3. Evaluate Your Programs in Light of Your Mission and Vision

Another important part of strategic planning is taking a step back to analyze your programs. Think broadly about everything from constituent-focused services to solicitation appeals, events, and giving programs.

Are these programs effective and impactful? Do they align with your mission and vision? Are they driving your nonprofit forward? 

There are a few ways to assess your programs. A common method is to conduct a cost-benefit analysis. Also, evaluate each program against your organization’s core values. For each program and activity, ask:

Your goal should be to identify the programs that are most successful and look for ways to build on them. You may also discover that there is a need to change or discontinue a program. When making these decisions, it can be helpful to remind your internal stakeholders what you can accomplish by removing non-impactful activities from your proverbial plate.

The strategic planning process is about ensuring your nonprofit can effectively further your mission for the long term. Sometimes, that means making tough choices to achieve a greater impact elsewhere.

4. Create Measurable Objectives

Your strategic plan will ultimately only be as relevant as it is useful. Relevance comes from knowing your organization’s distinct assets, thinking about the future, and crafting a plan that accurately reflects the unique qualities of your sector and your nonprofit.

To make your strategic plan both relevant and useful, establish SMART (Specific, Measurable, Achievable, Relevant, and Time-bound) goals to keep your team focused and accountable.

For example, depending on your nonprofit’s unique situation, you might set goals around:

  • Rolling out new programs and initiatives to better serve your constituents’ needs
  • Increasing the number of members, clients, or other constituents you serve 
  • Attracting new annual, middle, and major donors
  • Strengthening your culture of philanthropy by introducing initiatives that involve internal stakeholders in cultivating and stewarding donor relationships
  • Launching a capital campaign tied to the transformational impact your nonprofit wants to make in the community

Hold yourself and your team accountable by laying out deadlines, clearly defining who is responsible for what, and establishing a regular cadence of check-ins and communication to review progress.

5. Allocate Resources to Fuel Your Strategic Plan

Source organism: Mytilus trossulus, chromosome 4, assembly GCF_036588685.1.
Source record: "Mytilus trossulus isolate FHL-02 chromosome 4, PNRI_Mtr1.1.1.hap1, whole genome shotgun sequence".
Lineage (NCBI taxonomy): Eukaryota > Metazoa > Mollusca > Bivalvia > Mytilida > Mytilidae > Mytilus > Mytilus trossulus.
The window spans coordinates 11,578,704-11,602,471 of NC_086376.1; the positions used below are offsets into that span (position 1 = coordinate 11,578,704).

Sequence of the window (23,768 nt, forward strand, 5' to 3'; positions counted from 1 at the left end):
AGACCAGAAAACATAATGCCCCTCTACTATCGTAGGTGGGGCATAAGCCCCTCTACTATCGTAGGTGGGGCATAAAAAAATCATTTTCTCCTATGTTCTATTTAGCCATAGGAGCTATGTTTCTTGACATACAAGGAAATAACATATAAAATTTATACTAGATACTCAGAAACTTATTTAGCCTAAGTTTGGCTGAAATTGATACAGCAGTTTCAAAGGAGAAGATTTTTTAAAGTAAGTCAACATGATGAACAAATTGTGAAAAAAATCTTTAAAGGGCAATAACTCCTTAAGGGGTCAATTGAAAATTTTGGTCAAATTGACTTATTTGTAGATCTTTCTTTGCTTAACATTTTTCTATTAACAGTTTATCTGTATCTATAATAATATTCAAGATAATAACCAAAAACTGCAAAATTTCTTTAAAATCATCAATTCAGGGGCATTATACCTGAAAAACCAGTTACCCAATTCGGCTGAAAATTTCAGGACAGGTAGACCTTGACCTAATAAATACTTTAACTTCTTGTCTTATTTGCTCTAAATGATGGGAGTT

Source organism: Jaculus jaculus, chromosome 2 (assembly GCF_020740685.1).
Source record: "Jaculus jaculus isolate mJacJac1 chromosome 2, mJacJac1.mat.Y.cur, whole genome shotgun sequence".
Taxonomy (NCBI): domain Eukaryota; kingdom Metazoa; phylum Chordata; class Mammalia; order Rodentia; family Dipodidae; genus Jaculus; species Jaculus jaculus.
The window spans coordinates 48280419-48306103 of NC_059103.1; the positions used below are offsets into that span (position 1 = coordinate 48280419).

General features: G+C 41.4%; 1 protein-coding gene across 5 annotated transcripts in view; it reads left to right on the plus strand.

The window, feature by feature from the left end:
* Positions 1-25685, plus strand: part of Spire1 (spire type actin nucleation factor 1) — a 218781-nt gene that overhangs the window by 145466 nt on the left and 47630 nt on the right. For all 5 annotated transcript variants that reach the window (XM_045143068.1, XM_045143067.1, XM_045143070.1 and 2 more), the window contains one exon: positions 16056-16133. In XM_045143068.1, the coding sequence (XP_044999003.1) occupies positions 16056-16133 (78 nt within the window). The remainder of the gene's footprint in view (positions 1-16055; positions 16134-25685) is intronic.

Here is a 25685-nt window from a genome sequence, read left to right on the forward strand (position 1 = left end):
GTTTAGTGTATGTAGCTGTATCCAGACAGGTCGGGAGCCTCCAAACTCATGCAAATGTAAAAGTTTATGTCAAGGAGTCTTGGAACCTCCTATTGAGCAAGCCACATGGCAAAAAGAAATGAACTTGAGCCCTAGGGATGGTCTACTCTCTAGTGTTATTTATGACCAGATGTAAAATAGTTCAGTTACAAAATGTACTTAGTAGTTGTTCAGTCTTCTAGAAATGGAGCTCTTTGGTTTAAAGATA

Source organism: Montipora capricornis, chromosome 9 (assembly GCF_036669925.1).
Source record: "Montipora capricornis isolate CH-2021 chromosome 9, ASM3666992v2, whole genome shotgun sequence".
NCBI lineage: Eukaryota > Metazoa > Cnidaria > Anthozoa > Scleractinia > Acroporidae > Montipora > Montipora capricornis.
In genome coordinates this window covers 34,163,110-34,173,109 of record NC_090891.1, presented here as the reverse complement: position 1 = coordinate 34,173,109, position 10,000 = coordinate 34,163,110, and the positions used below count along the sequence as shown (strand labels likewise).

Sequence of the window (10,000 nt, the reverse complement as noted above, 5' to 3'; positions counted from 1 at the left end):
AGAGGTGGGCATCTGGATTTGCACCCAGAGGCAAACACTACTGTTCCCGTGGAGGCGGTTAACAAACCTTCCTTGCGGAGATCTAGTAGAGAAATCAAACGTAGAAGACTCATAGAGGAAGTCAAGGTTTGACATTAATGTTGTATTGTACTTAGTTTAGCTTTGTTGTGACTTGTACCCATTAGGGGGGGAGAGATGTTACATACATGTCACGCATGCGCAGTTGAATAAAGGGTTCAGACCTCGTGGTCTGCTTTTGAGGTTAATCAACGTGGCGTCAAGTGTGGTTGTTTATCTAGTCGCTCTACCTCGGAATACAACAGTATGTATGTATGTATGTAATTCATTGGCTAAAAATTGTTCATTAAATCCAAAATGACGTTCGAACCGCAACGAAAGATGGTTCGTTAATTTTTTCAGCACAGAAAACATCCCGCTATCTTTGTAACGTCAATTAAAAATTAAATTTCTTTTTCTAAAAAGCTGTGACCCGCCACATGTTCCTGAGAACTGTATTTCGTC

After you’ve set your measurable objectives, it’s time to determine how you’re going to achieve them. This is where good old fashion project management and resource allocation come in.

For example, if one of your goals is to significantly increase gift revenue, you may need to hire development officers. If you want to become a more data-driven operation, you may need to invest in new software or other technology. Similarly, if you desire to expand services to reach a certain number of new clients, you might hire additional staff or invest in targeted professional development opportunities for your existing team.

All of these items are “deliverables” that must be completed in order to achieve your objective. And, for each deliverable, you must define the tasks necessary to complete it, how long they will take, when they will happen, who is responsible for them, and how much they will cost (if applicable). If you can address those items, you have a sound plan.

Benefactor Group Can Help You Create a Strategic Plan that Propels Your Nonprofit Forward

While no planning process has the benefit of the Oracle of Delphi, a relevant and useful plan can be prophetic. At Benefactor Group, our goal is to support the development of your strategic plan that can be a catalyst that drives your mission forward for years to come.

Throughout the process, we’ll:

  • ​​Emphasizes building on organizational strengths
  • Perform thorough discovery that helps you understand who your organization is today
  • Facilitate meaningful discussions that develop consensus from stakeholders and key groups
  • Moderate the creation, modification, or re-affirmation of organizational vision, mission, and values
  • Help your nonprofit craft objectives, measures, initiatives, and tactics that bring your plan to life and identifies the necessary resources 
  • Ensure your fundraising plan is rooted in your long-term strategic direction
  • Create an implementation timeline and a process to track progress

Learn more about our methodology in our comprehensive nonprofit strategic planning guide. Or, simply reach out. We’d love to walk alongside you on this important journey.